Microvascular Free Transfer of Omentum to The Cheek
S. K. DAS
M. A. LESAVOY
The major problem of free omentum to the face for contour restoration is the late sagging of the omentum. For this reason, other procedures are being used, such as those described in preceding chapters, especially deepithelialized skin flaps.
The search for ideal tissue to reconstruct contour deformity in the face still goes on. Various autogenous and synthetic materials have been tried.
The size of the omentum is not a problem, and it has been shown that omentum is almost always present, with an average length of 25 cm and an average width of 33 cm. Omental size can be predicted from the sex, height, and weight of the patient (7, 8). Only in rare cases of total lipodystrophy is omental fat, as well as mesenteric fat, totally absent (9).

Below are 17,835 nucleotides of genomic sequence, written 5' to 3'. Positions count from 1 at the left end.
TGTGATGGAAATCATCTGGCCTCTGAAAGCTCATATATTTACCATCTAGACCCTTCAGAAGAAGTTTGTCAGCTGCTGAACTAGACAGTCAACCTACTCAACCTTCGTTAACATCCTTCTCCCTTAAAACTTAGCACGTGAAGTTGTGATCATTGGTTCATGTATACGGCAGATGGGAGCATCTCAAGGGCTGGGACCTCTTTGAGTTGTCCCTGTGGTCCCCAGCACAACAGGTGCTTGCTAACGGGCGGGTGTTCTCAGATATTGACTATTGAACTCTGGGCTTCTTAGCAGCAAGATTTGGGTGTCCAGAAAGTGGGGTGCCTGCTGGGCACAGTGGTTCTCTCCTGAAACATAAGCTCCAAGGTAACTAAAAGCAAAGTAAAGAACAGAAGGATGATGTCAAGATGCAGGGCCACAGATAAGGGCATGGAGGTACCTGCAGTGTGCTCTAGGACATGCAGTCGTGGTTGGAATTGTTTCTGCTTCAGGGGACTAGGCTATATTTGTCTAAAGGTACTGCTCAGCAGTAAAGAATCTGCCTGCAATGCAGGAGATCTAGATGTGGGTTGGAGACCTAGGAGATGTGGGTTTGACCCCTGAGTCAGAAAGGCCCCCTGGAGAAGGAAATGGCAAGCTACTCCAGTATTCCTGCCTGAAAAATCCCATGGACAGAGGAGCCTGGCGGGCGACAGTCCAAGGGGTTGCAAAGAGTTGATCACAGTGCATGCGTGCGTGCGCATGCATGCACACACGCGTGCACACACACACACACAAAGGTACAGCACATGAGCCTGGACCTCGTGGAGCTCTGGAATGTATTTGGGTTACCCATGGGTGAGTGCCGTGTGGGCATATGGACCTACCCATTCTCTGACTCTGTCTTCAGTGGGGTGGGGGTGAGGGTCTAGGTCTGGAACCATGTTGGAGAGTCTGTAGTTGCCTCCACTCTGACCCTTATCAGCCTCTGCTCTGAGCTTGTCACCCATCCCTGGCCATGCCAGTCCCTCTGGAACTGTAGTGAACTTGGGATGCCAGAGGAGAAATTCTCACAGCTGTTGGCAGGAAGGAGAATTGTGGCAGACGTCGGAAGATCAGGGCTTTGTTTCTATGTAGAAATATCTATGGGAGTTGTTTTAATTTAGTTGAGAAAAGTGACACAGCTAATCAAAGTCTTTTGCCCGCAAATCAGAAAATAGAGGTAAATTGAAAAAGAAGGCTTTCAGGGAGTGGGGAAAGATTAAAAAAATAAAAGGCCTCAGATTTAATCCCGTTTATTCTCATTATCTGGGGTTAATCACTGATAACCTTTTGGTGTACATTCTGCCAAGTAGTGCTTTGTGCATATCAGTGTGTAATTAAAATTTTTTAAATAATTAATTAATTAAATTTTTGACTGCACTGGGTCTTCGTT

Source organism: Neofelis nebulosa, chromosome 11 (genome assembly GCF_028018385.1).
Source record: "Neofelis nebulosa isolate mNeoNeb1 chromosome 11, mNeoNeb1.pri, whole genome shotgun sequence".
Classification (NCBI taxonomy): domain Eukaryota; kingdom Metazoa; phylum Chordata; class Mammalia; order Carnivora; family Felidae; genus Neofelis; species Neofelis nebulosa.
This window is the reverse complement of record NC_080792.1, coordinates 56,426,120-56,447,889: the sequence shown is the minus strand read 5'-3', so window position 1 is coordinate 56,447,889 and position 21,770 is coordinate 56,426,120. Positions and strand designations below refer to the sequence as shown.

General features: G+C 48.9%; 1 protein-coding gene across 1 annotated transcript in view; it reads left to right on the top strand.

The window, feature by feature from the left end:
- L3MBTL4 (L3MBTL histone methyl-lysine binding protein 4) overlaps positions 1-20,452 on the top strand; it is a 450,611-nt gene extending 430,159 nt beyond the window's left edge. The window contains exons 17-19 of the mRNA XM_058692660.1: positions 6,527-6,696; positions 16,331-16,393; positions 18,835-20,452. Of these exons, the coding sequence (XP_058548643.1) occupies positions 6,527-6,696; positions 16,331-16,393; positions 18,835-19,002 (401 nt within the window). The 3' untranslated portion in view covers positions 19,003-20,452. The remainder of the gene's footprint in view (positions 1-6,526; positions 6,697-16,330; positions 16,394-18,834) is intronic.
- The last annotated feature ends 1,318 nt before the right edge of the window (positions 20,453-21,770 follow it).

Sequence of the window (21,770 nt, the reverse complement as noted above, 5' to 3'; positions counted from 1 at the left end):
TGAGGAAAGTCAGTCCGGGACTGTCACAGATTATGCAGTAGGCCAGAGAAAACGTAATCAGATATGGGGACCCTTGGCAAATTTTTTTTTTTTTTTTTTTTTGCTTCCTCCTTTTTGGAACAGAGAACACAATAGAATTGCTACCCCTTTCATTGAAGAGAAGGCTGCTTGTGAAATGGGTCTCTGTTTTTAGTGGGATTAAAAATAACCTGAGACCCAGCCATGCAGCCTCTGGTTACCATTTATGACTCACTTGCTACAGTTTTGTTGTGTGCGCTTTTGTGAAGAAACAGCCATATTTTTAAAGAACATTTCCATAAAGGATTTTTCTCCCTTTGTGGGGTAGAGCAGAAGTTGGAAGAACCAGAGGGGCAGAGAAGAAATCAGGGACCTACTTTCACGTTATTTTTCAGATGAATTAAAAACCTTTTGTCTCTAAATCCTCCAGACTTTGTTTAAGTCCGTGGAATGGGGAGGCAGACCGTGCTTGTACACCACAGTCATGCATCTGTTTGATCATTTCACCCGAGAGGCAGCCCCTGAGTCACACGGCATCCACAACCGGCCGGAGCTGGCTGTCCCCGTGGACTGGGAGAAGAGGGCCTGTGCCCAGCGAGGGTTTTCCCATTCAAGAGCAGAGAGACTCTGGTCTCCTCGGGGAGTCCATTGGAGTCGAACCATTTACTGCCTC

The structure and vascular anatomy of the omentum make it suitable for use in facial reconstruction (3, 8). The fatty structure gives it pliability and softness, and the distribution of omental vessels helps divide the omentum into vascular units. The right gastroepiploic vascular pedicle length ranges from 9 to 12 cm, and the size of the vessels ranges from 1.5 to 3 mm for artery and 2.5 to 3.5 mm for vein. The length of the pedicle permits the selection of donor vessels far away from the recipient site and allows for minimal size discrepancy with recipient vessels, such as the facial, superior thyroid, and superficial temporal vessels.